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March 20th, 2018 · 67 comments
As someone who has publicly criticized the major social media platforms for years, I’ve become familiar with the common arguments surrounding this topic.
One of the more interesting trends I’ve observed about this conversation is the split reaction to social media I used to hear from the political left before the 2016 election scrambled everything.
This split was defined largely by age.
Younger progressives were fiercely in favor of social media and were often appalled that people like me might say something negative about these services.
I remember one particularly lively radio debate, held on the Canadian equivalent of NPR, in which one of the other guests fought my suggestion that users should perform a personal cost/benefit analysis for these tools by arguing that even discussing this strategy was problematic as it might trick people into not using social media — a self-evident tragedy.
Older progressives, by contrast, were more skeptical of these platforms. This was especially true of tech-savvy activists like Jaron Lanier or Douglas Rushkoff who were connected to earlier techno-utopian movements.
On closer analysis, this gap seemed to stem from how these different cohorts understood social media’s relationship to the internet.
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March 15th, 2018 · 11 comments
The Death of a Genius
Earlier this week, Stephen Hawking died. It was a sad day for lovers of science.
Hawking’s breakthrough work from 1974 provided the world a new understanding of black holes. It also unified, for the first time, quantum mechanics with gravity — laying the conceptual foundation on which any attempt at a unified theory of physics must build.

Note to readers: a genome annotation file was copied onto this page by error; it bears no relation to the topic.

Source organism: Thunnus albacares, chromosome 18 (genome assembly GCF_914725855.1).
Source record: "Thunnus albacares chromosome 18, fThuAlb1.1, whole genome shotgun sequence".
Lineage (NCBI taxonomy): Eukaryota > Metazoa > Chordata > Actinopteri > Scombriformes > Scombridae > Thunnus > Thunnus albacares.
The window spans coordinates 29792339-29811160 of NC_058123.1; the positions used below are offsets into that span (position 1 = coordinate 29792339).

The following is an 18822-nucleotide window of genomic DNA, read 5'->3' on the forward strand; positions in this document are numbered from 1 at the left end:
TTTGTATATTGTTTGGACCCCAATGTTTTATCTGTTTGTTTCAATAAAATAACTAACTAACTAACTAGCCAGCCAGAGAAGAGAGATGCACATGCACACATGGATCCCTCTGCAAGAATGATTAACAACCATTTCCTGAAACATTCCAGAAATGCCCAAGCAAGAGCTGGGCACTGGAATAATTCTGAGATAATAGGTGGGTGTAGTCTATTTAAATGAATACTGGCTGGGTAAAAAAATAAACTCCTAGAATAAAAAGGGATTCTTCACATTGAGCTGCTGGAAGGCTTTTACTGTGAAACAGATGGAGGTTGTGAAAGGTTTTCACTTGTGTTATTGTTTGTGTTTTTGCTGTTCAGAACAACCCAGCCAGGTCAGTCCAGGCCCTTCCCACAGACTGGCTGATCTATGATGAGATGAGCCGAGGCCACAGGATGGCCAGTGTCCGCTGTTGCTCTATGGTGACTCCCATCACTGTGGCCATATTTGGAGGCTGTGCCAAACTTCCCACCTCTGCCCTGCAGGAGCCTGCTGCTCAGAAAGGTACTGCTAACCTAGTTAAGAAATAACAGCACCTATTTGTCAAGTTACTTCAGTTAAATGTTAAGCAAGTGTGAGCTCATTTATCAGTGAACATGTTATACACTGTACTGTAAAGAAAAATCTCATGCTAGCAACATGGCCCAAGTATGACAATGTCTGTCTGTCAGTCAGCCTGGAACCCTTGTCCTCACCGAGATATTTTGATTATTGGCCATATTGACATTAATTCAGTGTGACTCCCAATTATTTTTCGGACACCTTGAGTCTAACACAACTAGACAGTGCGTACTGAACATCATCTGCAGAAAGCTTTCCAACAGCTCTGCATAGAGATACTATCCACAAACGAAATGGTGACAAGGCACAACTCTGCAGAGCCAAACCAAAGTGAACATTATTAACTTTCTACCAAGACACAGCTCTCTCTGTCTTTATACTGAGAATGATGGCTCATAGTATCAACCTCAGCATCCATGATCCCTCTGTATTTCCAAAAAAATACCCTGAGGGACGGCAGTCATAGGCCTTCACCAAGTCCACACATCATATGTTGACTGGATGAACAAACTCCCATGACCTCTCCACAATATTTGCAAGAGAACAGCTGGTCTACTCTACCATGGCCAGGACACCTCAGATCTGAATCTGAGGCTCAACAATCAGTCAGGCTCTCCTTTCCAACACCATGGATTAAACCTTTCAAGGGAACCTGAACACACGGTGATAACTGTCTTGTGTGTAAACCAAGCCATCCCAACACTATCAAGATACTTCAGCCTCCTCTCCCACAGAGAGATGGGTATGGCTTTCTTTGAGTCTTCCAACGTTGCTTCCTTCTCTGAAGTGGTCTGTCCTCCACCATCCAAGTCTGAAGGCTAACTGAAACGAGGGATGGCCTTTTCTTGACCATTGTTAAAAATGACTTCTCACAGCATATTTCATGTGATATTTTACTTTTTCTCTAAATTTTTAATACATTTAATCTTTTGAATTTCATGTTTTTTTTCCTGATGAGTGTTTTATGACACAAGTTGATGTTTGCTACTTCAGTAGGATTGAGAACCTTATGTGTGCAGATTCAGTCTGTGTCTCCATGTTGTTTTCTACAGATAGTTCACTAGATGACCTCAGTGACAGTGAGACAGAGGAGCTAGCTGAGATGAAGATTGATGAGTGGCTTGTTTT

There is, however, another important insight to extract from Hawking’s efforts — one that’s less often discussed…
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March 3rd, 2018 · 34 comments
An Important Essay
Earlier this month, Tim Wu wrote an important 2500-word essay for the New York Times’s Sunday Review. It was titled: “The Tyranny of Convenience.”
Wu’s piece is both deep and scattered — an indication that the target of his inquiry, the role of “convenience” in shaping the culture and economy of the last century, is both crucial and under-explored.
His thesis begins with the claim that we’ve increasingly oriented our lives around convenience, which has benefits, such as reducing drudgery, but at the same time can leech individuality and character from our lives.
This basic idea is not new. Mid-century writers like Richard Yates were already quite concerned about related issues like suburban conformity.
But Wu distinguishes his analysis by identifying how consumer-oriented companies reacted to the destabilization of the 1960’s counterculture by instead focusing on making the quest for individuality itself more convenient.